One of the signature celebrity impersonations of Celeste Starr — the drag persona performed by local artist Robb Smith — is Cher. Initially, Smith was apprehensive to take on the raven-haired icon, but Art Fryar, the original trailblazing owner of Scandals Night Club, threatened to fire the then-burgeoning drag artist if the impression wasn’t performed true to Fryar’s vision. “So, I did Cher, and that was actually when I won Miss Scandals,” Smith recalls. “[Fryar] came backstage, grinned at me and goes, ‘Aren’t you glad I told you to do Cher?’ And ever since then it’s been a staple of mine.”
It was Fryar who mentored Smith into becoming Celeste Starr, and Smith performed at the Grove Street gay bar for more than 20 years. However, after a recent New Year’s Eve booking misunderstanding with current club owner Jeff Davis, Smith parted ways with Scandals. Asheville’s longest-working drag queen will now appear at North Carolina’s oldest gay bar, O.Henry’s. Upcoming performance dates include Saturdays, March 10 and 17.
The news rattled fans. “It was a business decision I had to make. I do drag as a job. This is it. This is what I do for a living,” Smith explains. “I have nothing against Scandals, whatsoever. I don’t have anything against the queens, the owners or the staff.”
Smith hopes that one day he’ll be invited back for a guest appearance. “You know, I stayed there for 23 years to continue the legacy that Art gave me,” Smith says. “But, going over to O.Henry’s, I can still take that legacy with me.”
And O.Henry’s jumped at the chance to have local legend Celeste Starr perform as a house cast member.
Smith was born on a naval base north of Chicago. His grandmother pushed him into acting, and a turning point in his life was starring in Mount Morris High School’s production of Bye Bye Birdie.
“I started doing drag in 1990,” Smith says. “It was a joke in high school. It was our homecoming lip-sync contest. I was making fun of one of the cheerleaders who had to do a sexy dance in the production.” Madonna had just appeared in Dick Tracy, so Smith decided to perform “He’s a Man,” a song inspired by that film.
Eyebrows rose at Smith’s lampoon. Over the crowd’s cheers and laughter came the derogatory f-word. “The bullying got worse after that,” Smith says. “It got real bad. I was bullied all my life, growing up. Everybody knew I was gay, apparently, before I did.”
After his 1994 graduation, Smith left town. Like a story from an independent gay movie, he jumped on a Greyhound bus bound for Asheville, where he started a new life with the help of an accepting uncle. “It was scary,” Smith says. “But it was the best move I ever made.”
Smith discovered the underground nightclub Scandals. The Grove Street venue, established in 1982, is open to ages 18 and older, so it’s known as a right of passage for any young gay man coming out.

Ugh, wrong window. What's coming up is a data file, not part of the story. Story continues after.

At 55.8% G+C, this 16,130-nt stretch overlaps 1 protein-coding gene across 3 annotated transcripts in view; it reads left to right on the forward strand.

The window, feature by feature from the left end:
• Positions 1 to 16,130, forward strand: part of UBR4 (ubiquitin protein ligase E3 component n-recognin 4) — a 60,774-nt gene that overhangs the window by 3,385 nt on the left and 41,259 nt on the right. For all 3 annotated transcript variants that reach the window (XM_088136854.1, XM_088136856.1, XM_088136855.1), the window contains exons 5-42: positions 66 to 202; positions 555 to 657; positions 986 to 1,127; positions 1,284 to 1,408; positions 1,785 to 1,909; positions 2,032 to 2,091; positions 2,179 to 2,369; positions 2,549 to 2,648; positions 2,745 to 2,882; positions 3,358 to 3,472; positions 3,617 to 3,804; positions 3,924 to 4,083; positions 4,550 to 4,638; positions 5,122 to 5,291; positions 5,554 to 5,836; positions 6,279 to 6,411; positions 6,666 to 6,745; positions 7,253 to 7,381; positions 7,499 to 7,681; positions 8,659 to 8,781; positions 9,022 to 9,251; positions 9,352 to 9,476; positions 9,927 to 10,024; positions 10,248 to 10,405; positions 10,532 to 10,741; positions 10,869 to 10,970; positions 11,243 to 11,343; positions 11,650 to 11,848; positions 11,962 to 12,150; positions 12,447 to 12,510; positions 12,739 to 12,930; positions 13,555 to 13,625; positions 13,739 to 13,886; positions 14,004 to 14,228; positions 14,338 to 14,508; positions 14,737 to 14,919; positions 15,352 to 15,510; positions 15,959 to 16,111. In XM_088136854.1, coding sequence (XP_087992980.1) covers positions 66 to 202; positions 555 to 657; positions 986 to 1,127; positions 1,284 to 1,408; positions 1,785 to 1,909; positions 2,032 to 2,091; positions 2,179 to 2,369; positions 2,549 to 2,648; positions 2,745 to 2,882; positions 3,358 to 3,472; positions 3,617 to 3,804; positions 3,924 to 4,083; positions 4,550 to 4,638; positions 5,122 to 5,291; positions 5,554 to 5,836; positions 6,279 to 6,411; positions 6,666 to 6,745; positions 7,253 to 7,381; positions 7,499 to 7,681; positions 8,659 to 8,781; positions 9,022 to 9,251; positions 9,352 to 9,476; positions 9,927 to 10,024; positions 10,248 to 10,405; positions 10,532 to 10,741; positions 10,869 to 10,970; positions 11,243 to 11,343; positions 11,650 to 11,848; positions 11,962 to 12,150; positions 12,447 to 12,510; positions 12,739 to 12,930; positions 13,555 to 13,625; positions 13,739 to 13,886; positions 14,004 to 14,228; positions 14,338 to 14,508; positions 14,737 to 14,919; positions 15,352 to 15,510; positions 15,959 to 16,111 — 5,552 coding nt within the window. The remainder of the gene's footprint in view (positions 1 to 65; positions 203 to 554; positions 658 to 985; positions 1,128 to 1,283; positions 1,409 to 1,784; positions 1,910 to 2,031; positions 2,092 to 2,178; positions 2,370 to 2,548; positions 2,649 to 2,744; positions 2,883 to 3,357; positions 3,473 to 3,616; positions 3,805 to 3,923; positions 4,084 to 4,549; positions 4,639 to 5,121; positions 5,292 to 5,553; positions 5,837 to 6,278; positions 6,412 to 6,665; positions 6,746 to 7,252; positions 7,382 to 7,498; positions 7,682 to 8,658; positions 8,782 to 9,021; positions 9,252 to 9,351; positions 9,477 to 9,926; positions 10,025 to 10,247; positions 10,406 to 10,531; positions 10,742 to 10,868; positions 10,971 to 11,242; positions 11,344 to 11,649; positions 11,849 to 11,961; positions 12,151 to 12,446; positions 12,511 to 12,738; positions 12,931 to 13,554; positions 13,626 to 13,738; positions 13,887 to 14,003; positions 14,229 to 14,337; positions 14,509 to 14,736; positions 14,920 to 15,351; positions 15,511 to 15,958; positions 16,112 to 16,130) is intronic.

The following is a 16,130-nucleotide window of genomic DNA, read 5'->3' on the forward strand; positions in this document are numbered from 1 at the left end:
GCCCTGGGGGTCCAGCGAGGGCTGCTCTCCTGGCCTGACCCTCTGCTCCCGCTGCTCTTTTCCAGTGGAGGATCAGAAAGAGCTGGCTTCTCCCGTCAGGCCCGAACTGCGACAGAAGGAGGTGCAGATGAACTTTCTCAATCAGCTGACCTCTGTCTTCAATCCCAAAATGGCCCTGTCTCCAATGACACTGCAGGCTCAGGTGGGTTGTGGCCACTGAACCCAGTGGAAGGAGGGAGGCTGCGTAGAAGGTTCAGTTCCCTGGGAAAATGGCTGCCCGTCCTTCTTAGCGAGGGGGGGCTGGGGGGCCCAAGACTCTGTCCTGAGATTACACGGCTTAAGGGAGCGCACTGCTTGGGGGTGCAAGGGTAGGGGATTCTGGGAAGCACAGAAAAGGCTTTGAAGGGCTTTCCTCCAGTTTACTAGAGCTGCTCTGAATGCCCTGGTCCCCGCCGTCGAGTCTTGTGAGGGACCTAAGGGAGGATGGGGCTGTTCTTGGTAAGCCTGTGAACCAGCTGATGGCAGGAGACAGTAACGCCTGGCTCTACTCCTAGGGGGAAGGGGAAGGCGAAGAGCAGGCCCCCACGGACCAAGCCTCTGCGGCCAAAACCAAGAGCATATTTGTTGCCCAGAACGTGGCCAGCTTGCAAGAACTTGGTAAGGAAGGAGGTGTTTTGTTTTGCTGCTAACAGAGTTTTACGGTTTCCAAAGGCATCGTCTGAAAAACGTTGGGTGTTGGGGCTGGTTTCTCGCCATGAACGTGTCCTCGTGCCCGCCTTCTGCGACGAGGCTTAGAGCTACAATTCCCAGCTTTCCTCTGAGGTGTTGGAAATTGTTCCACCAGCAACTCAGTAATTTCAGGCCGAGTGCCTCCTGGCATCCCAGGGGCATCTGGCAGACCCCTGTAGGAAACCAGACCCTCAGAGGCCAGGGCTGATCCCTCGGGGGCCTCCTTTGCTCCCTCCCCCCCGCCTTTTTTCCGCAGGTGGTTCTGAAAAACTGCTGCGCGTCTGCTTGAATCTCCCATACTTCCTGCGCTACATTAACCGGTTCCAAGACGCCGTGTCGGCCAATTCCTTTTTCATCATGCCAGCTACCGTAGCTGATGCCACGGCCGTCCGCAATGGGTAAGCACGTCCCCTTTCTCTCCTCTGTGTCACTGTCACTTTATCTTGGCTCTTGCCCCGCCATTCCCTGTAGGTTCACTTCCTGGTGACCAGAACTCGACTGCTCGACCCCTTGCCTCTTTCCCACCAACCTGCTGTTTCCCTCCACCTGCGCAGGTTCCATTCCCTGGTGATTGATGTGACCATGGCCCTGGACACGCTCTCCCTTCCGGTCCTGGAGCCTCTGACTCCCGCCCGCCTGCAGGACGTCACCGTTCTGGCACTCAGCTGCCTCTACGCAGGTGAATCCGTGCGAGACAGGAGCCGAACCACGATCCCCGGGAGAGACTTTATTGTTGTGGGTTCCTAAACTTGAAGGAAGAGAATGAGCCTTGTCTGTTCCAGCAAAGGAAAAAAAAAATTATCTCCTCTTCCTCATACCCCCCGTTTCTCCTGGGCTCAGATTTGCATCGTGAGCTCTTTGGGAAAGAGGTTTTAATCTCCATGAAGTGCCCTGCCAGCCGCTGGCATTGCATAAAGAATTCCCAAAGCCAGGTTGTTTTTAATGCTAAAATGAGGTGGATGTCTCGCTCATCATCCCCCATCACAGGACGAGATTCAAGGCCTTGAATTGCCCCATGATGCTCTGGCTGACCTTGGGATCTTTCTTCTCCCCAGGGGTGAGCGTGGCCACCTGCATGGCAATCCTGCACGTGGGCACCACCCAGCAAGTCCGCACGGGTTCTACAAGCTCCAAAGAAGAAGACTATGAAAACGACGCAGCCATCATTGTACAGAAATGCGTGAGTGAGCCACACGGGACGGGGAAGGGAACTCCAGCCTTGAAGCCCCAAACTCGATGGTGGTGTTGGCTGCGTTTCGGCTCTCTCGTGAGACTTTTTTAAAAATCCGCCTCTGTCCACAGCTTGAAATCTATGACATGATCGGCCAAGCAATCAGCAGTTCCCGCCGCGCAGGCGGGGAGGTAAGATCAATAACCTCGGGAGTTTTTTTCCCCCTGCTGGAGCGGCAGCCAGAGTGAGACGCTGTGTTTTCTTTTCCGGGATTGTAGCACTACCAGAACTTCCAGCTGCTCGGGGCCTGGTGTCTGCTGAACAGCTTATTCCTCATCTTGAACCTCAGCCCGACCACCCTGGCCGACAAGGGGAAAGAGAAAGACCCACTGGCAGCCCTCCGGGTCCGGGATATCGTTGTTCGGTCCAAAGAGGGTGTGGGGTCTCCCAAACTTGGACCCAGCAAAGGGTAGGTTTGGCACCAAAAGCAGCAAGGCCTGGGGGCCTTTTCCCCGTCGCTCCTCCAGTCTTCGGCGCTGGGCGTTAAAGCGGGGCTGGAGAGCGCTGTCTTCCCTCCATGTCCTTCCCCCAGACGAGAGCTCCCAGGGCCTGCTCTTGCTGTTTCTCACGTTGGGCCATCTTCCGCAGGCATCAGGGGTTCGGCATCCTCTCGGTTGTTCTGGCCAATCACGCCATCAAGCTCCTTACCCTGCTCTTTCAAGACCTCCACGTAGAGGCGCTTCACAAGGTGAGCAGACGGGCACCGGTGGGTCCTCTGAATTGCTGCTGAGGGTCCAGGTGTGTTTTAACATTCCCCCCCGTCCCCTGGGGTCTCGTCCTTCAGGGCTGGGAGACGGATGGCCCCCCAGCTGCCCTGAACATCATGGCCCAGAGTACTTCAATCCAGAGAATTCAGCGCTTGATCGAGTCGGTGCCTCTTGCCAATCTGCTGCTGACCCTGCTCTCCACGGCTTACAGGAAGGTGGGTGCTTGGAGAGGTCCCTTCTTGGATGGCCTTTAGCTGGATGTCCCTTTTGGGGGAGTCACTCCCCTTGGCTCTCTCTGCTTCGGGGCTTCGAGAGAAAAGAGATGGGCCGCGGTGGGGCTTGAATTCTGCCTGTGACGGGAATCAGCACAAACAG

“It was grueling back in the day. But if you did what you were told, it paid off,” Smith says. “Art wanted the best of the best. He saw something in me that I didn’t see. He really pushed me hard, and my drag mom, Aurora Borealis (T.J. Haynes), took her time to help mold me.”
He continues, “It was like 1999 when I started winning pageants left and right. A light just switched on, and everything I had trained for was suddenly there, and I’d made it.”
Because of Fryar’s and Haynes’ support, Smith developed a large following over the years. He’s won every pageant title at Scandals and even competed for the elite title of Miss North Carolina Entertainer of the Year bestowed at a contest held at the Legends Nightclub in Raleigh. His bookcases are full of crowns to prove his legacy.
Fryar died from cancer in 2006; a chandelier was erected above Scandals’ main stage to honor his drag persona, Crystal Chandelier. The recent sale of the Grove Street building housing Scandals makes the future of the quintessential club uncertain. Many clubgoers among the gay crowd have shifted to O.Henry’s; many more are longtime patrons of the venue.
Recently, at the Haywood Street nightclub, Smith donned a shimmering dress and blonde-ambition wig and paid homage to his high school performance that started it all. “It’s funny, because the patrons at O.Henry’s are the people who saw me throughout my career,” Smith says. “I grew up with them, so it’s nice to be back with the old gang.”
Nowadays, inspiration for the Celeste Starr persona comes from silver screen siren Joan Crawford. “Old Hollywood is like drag,” Smith explains. “You get to a certain age, they expect you to retire. Joan fought tooth and nail to continue to do what she loved. I know if she can do it, I can do it.”
WHAT: Celeste Starr drag show
WHERE: O.Henry’s, 237 Haywood St., ohenrysofasheville.com
WHEN: Saturdays, March 10 and 17, at midnight. Free for members/$3-6 guests. Performance tips appreciated.